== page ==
From my discussion above, the reader can see that I am naturally drawn towards the digital domain as one that defines and determines my role to a great extent. This domain emphasises the importance of personal and professional digital capacity and the application of digital skills and knowledge to professional practice, i.e., my ‘bread and butter’. The domain is underpinned by the National Digital Skills Framework for Education that guided the work by the All Aboard project. I constantly engage with this domain through my practice and scholarship, share outputs and educational resources and in turn, adopt and reuse the open educational resources that came out of this project and many others. For example, I am currently using the digital confidence profile as an introduction to a hands-on workshop on the use of the virtual learning environment, and to inform the selection of participants for the Getting started with online teaching online course with we are currently piloting.
The All Aboard metro map, poses a beautiful metaphor of the digital skills journey, and is one that I often refer to in my teaching (jokingly adding that the metro is plagiarised from the Madrid underground map which I am very familiar with!).
The lines of the metro map are based on the domain’s elements, which I find especially relevant since my role has significantly moved away from the ‘tools and technologies’ line in the last two years. From being overburdened with semi-technical queries on the virtual learning environment, I am not enjoying the space and scope to explore my other aspects. The structured unaccredited CPD I provide has moved away from this, and is ‘travelling’ more in the ‘teach and learn’ line. My accredited teaching focuses very much on the ‘communicate and collaborate’, and ‘create and innovate’ lines. And I also have opportunities to experience the ‘identity and wellbeing’ route, through my engagement with the Limerick Lifelong Learning Festival, and my teaching in the distance masters programme in UNED. Another of the areas where I find a growing interest has to do with the importance of engaging with open access in the ‘find and use’ line. This involves the promotion and dissemination of my educational resources and scholar output beyond the classroom and traditional markers of publishing impact. This came about as a result from my work on a research project around Open Educational Resources at national level. The research question posed us to investigate how digital learning resources could be shared at national level. To that date, I had engaged in projects with the National Digital Learning Resources (NDRL), but I had not given detailed consideration to the complexities and ethical considerations around the open education movement. The reflections of one of the participants in our study resonated with me particularly: ‘sharing is what teaching is about. My teaching is publicly funded and therefore I consider the results of all my work a common good which should be made available for free’. The seed was planted on me through that project, later grew through the work on the Take one step campaign, and are currently seeding the way to an Erasmus + proposal that I am really excited about.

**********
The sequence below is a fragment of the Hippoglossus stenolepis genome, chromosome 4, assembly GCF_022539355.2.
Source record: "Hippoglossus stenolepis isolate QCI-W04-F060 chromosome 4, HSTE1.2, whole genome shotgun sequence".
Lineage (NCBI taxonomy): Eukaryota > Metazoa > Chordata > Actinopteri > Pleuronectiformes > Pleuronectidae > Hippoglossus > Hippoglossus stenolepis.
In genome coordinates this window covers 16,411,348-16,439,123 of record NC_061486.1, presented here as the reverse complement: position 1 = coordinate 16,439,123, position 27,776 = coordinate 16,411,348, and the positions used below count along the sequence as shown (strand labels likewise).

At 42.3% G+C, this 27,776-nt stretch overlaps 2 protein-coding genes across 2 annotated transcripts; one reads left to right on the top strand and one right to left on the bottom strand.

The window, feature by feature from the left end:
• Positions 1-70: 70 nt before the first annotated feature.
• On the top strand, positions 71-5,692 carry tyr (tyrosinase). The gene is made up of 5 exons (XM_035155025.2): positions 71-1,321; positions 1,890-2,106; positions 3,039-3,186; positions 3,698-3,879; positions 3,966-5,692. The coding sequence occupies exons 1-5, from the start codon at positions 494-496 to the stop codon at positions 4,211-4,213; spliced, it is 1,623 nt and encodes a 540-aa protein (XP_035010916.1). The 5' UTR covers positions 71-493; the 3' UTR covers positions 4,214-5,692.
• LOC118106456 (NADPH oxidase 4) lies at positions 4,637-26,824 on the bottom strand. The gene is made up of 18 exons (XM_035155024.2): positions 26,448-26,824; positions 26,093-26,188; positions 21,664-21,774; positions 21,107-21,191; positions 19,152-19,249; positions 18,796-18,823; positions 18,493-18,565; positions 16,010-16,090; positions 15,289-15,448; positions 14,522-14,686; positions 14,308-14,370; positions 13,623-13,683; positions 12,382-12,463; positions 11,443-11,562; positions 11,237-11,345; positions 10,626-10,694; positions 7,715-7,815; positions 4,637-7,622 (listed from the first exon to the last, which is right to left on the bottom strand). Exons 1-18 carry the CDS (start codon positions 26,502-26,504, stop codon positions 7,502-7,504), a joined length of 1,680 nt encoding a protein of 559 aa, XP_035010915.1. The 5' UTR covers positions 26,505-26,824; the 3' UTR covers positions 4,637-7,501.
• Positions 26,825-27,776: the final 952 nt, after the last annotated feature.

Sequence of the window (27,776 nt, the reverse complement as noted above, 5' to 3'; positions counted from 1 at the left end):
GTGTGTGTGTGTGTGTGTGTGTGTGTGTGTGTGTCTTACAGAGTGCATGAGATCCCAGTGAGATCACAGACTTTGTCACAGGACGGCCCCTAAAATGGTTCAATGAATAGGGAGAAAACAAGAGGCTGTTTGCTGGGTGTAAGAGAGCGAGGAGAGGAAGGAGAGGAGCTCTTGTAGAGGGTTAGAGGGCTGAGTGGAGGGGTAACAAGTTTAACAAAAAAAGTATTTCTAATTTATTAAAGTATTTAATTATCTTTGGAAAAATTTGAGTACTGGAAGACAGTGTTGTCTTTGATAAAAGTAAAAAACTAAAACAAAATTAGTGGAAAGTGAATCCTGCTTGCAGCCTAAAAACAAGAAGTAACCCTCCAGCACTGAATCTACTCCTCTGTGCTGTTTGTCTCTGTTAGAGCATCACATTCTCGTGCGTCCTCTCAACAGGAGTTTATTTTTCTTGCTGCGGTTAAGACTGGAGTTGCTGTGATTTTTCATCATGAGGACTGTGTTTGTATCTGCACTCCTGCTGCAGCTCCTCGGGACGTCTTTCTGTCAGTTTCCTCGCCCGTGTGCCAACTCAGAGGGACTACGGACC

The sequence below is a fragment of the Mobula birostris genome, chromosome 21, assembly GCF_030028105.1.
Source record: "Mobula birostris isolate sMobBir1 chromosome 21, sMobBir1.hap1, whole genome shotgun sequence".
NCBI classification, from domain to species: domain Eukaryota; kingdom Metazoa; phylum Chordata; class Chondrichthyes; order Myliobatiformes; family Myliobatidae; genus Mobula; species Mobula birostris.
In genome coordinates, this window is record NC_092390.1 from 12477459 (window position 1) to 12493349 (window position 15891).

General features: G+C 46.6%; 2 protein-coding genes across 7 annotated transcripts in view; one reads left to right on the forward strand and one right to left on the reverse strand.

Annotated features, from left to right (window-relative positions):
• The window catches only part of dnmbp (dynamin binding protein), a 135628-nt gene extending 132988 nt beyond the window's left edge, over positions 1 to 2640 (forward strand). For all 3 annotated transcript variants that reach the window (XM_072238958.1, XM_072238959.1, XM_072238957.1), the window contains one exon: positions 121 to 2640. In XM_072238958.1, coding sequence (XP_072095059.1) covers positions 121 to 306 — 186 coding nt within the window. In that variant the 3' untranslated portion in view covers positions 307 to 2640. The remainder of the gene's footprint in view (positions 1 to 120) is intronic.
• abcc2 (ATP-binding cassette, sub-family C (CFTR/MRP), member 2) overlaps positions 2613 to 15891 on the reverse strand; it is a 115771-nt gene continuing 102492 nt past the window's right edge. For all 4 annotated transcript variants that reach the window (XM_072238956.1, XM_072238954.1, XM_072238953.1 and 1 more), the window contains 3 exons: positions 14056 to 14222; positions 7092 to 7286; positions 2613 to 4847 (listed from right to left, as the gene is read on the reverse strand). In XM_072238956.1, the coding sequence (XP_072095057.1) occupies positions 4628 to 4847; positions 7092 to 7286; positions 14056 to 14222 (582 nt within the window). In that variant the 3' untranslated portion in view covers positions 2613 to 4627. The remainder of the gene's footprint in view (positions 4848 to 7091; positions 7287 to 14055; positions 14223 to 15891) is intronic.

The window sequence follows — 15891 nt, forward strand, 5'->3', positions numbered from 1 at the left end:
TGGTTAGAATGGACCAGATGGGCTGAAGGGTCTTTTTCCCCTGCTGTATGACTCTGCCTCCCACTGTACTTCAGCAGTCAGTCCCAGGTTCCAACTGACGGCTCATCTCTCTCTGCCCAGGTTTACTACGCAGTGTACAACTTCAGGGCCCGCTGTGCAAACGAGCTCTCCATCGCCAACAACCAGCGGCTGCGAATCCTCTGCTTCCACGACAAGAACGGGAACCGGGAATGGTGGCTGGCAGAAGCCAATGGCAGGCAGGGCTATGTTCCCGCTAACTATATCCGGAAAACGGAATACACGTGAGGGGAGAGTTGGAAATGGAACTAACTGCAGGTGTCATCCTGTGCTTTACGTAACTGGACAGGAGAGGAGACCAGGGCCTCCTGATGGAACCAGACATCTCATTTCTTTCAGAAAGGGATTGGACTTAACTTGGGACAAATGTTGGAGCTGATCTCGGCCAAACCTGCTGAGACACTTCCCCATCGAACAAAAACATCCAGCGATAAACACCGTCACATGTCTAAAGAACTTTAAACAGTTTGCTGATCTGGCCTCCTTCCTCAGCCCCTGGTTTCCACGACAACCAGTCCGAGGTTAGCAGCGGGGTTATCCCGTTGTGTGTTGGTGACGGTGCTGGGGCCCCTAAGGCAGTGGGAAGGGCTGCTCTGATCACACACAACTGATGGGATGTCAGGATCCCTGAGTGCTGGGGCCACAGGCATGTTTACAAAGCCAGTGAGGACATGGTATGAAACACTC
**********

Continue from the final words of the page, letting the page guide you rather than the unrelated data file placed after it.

To conclude, the PACT material invites us to complete the following two statements as a way to reflect our personal insights:
- I have learnt the following about how to now plan for my PD for the future…
I suppose that I can say that my most recent projects and collaborations reflect my believe in collegiality, sharing expertise and success (but also stories of failure and private frustrations), because academic environments often promote dehumanising individuality and competition, which I find alienating.
- I am going to use these planning tools in my practice and here is why…
The All Aboard metro map is a fantastic tool which I will keep using to guide my practice, as it provides me with a welcome open-mindedness about the diversity of the personal and professional digital capacity domain, and came to me as a breath of fresh air after having ‘been locked’ behind the closed doors of the VLE for so long.